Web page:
We went to see the film Burlesque last weekend. This, even after I had read review after review panning it. I don‘t care. I idolize Cher and I’d go to see anything she was a part of. I was not disappointed and neither was my husband who normally doesn’t care for this film genre. I laughed, I cried, I clapped my hands, all the way through the film and at the end—just like everyone else in the theatre with us, including that guy sitting beside me.
Critics complained that Christina Aguilera sang the hell out of every song. Well, duh. She did and her renditions were fabulous. The moment she opened her mouth to sing, electricity zinged from the screen, transforming into a frisson of excitement and delight pinging up and down my spine. That’s what musicals are all about. The dancing was tantalizingly thrilling as well and would make one heck of a workout to do behind closed doors. I wish I had just one of the glamorous costumes to wear around the house for a day. Paul Giamatti made a loveable sidekick and got his own little sub-plot whose resolution was probably the most real-life scene in the film.
Of course, the story was predictable and the characters as well. Every commercial American film is predictable in that there is a certain formula that must be followed in order that the film be produced at all. As an amateur screenwriter, I know that formula by heart. What’s fun for me is to see how the screenwriter makes the story come alive and how it goes from point A to Z. I know in the last 5-10 minutes every conflict will seem as though it cannot be resolved and then, magically, the writer presents the solution for every single one. Voilà, the happy ending American audiences expect.
If you’re not paying attention all the way through, you miss the foreshadowing that makes resolution possible. Who knew the seemingly innocent exchange about retaining air space rights between the seductive bad guy and the good girl trying to make it in L.A. and still retain her morals will have such import by the end of the film? Writers know. Nothing is in a well-written film without a purpose.
Besides Cher and Christina, the dancing, costumes and music, what I liked about Burlesque was that this film about a “naughty” entertainment form was not a naughty film. There was no continually streaming F-word, no violence, no gratuitous sex, no car chases—none of the obligatories I detest, stuck in films for men ages 18-34 which we are told make up the largest movie-going audiences in the United States. In Burlesque, morality reigned. I need some of that, living in this chaotic world where often people don’t seem to care about anything or anyone, including themselves.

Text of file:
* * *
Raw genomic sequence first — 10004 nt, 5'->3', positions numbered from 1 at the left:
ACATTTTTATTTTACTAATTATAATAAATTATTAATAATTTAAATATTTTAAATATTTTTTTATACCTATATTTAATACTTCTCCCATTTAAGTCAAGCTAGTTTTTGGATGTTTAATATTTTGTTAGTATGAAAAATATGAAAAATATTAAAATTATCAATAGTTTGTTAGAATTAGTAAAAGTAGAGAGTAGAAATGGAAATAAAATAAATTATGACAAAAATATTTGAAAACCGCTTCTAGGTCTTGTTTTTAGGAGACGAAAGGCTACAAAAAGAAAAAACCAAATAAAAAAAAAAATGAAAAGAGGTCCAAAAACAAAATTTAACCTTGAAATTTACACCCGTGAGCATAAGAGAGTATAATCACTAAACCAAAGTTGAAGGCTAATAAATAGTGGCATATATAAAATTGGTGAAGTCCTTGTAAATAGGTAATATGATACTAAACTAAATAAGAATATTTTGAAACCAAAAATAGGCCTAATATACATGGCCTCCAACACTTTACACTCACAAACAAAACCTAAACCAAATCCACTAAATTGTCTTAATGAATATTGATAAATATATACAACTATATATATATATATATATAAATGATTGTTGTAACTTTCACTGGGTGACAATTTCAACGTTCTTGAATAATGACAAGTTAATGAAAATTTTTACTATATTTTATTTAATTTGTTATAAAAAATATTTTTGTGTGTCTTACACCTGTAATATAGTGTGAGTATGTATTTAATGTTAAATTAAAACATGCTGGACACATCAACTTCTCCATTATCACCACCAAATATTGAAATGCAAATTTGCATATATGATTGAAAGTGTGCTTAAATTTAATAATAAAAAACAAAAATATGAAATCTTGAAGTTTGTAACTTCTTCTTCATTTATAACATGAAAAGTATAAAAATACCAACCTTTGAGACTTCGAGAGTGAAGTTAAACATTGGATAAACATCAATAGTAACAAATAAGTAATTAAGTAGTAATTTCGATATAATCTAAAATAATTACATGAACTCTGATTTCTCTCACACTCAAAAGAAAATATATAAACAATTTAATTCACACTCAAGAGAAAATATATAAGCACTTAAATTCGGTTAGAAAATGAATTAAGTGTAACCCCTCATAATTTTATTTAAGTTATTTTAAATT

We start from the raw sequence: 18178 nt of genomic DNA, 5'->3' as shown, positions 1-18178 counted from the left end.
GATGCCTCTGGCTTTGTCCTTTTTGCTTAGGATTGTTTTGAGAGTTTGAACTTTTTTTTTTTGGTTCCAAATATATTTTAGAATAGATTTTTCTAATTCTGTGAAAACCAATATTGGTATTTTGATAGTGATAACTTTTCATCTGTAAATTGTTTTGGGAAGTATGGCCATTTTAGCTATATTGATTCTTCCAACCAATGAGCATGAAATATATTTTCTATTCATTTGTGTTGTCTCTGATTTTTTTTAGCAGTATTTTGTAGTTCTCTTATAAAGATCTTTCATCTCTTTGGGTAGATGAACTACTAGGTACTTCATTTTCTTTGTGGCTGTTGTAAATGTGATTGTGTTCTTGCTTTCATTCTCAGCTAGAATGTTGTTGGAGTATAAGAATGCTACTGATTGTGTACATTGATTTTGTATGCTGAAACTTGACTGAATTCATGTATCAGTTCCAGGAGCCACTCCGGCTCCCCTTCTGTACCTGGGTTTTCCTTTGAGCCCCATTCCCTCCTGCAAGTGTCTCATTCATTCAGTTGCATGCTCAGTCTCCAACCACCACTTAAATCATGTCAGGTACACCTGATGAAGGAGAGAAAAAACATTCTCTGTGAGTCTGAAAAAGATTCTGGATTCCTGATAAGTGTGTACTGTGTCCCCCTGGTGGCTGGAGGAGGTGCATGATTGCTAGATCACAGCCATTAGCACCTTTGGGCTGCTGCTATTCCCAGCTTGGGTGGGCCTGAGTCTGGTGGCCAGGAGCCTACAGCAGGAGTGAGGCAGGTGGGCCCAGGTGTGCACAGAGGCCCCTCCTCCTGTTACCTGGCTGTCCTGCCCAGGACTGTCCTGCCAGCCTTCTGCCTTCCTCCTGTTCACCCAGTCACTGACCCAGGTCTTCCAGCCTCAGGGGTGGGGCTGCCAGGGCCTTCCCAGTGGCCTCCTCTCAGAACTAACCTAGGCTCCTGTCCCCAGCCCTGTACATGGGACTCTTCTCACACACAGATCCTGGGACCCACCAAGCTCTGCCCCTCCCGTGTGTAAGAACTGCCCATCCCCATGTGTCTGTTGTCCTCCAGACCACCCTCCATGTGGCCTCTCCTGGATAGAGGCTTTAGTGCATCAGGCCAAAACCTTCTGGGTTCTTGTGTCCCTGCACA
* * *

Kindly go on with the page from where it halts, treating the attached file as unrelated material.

Here’s another thing. Cher and I are the same age. She is like the real me inside. For a few hours and a few bucks, I can be her. Cher learned her smarts the hard way, through life’s knocks and without the benefit of higher education, so I like listening to her in real life, too. She tells it like it is. She should be writing a book of her philosophies learned. I know she can write because she wrote one of the best scenes in the film, the one where she shows Christina how to apply her stage makeup. She works hard to be who she is and to look like she does. Well, Cher and a few plastic surgeons, and an intense physical workout every day walking in the Malibu hills. That perseverance and truth-telling inspire me. I identified with the song she sang in the film. Most women my age who’ve been through a world of crap would.
Diablo Cody (another wonder) wrote the first go-round script of this film and then it went through two other writers’ hands, ending up with final touches added by the director. You can find out more information about the film on Wikipedia or at IMDB.com. A sound track of the music is available, songs sung by both Christina Aguilera and Cher.
Like those critics, I have my own prediction. This film will end up on Broadway and may inspire new forms of burlesque itself. I’d like that, because being naughty while being nice is fun.